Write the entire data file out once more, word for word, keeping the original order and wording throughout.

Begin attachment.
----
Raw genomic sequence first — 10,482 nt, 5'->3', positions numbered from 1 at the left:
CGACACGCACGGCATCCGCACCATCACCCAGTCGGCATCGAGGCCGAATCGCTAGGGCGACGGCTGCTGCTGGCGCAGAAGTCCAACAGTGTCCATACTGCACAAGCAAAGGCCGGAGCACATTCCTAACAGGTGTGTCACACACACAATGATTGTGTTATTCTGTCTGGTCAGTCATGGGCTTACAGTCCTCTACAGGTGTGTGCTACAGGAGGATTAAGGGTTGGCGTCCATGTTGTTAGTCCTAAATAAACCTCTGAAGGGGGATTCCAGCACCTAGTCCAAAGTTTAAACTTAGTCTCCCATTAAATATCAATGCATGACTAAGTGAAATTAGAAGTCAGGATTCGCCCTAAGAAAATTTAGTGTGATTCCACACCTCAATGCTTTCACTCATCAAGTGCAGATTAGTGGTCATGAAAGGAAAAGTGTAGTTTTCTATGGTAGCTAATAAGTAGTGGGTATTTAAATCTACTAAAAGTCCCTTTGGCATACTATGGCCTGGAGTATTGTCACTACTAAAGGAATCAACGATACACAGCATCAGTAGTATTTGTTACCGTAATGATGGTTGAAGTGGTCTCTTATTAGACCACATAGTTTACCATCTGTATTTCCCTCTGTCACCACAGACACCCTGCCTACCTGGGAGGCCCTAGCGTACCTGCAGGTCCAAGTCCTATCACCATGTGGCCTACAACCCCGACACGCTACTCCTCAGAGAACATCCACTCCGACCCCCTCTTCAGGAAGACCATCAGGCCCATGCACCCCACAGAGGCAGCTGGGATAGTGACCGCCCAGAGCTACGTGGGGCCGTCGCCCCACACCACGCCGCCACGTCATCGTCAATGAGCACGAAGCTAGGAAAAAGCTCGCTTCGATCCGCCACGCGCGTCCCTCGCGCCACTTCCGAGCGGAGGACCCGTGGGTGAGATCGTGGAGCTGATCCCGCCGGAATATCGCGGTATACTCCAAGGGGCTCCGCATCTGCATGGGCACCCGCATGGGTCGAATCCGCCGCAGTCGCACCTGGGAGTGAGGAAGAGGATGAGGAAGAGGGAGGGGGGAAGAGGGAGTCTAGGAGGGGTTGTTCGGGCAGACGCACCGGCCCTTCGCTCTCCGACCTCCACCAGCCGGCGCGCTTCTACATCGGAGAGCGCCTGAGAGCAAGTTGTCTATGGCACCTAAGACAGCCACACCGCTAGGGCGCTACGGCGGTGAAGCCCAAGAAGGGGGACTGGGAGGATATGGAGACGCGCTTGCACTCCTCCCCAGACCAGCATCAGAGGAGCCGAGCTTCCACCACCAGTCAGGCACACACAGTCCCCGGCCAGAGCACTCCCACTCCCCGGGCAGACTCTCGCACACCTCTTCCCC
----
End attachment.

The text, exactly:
Raw genomic sequence first — 10,482 nt, 5'->3', positions numbered from 1 at the left:
CGACACGCACGGCATCCGCACCATCACCCAGTCGGCATCGAGGCCGAATCGCTAGGGCGACGGCTGCTGCTGGCGCAGAAGTCCAACAGTGTCCATACTGCACAAGCAAAGGCCGGAGCACATTCCTAACAGGTGTGTCACACACACAATGATTGTGTTATTCTGTCTGGTCAGTCATGGGCTTACAGTCCTCTACAGGTGTGTGCTACAGGAGGATTAAGGGTTGGCGTCCATGTTGTTAGTCCTAAATAAACCTCTGAAGGGGGATTCCAGCACCTAGTCCAAAGTTTAAACTTAGTCTCCCATTAAATATCAATGCATGACTAAGTGAAATTAGAAGTCAGGATTCGCCCTAAGAAAATTTAGTGTGATTCCACACCTCAATGCTTTCACTCATCAAGTGCAGATTAGTGGTCATGAAAGGAAAAGTGTAGTTTTCTATGGTAGCTAATAAGTAGTGGGTATTTAAATCTACTAAAAGTCCCTTTGGCATACTATGGCCTGGAGTATTGTCACTACTAAAGGAATCAACGATACACAGCATCAGTAGTATTTGTTACCGTAATGATGGTTGAAGTGGTCTCTTATTAGACCACATAGTTTACCATCTGTATTTCCCTCTGTCACCACAGACACCCTGCCTACCTGGGAGGCCCTAGCGTACCTGCAGGTCCAAGTCCTATCACCATGTGGCCTACAACCCCGACACGCTACTCCTCAGAGAACATCCACTCCGACCCCCTCTTCAGGAAGACCATCAGGCCCATGCACCCCACAGAGGCAGCTGGGATAGTGACCGCCCAGAGCTACGTGGGGCCGTCGCCCCACACCACGCCGCCACGTCATCGTCAATGAGCACGAAGCTAGGAAAAAGCTCGCTTCGATCCGCCACGCGCGTCCCTCGCGCCACTTCCGAGCGGAGGACCCGTGGGTGAGATCGTGGAGCTGATCCCGCCGGAATATCGCGGTATACTCCAAGGGGCTCCGCATCTGCATGGGCACCCGCATGGGTCGAATCCGCCGCAGTCGCACCTGGGAGTGAGGAAGAGGATGAGGAAGAGGGAGGGGGGAAGAGGGAGTCTAGGAGGGGTTGTTCGGGCAGACGCACCGGCCCTTCGCTCTCCGACCTCCACCAGCCGGCGCGCTTCTACATCGGAGAGCGCCTGAGAGCAAGTTGTCTATGGCACCTAAGACAGCCACACCGCTAGGGCGCTACGGCGGTGAAGCCCAAGAAGGGGGACTGGGAGGATATGGAGACGCGCTTGCACTCCTCCCCAGACCAGCATCAGAGGAGCCGAGCTTCCACCACCAGTCAGGCACACACAGTCCCCGGCCAGAGCACTCCCACTCCCCGGGCAGACTCTCGCACACCTCTTCCCC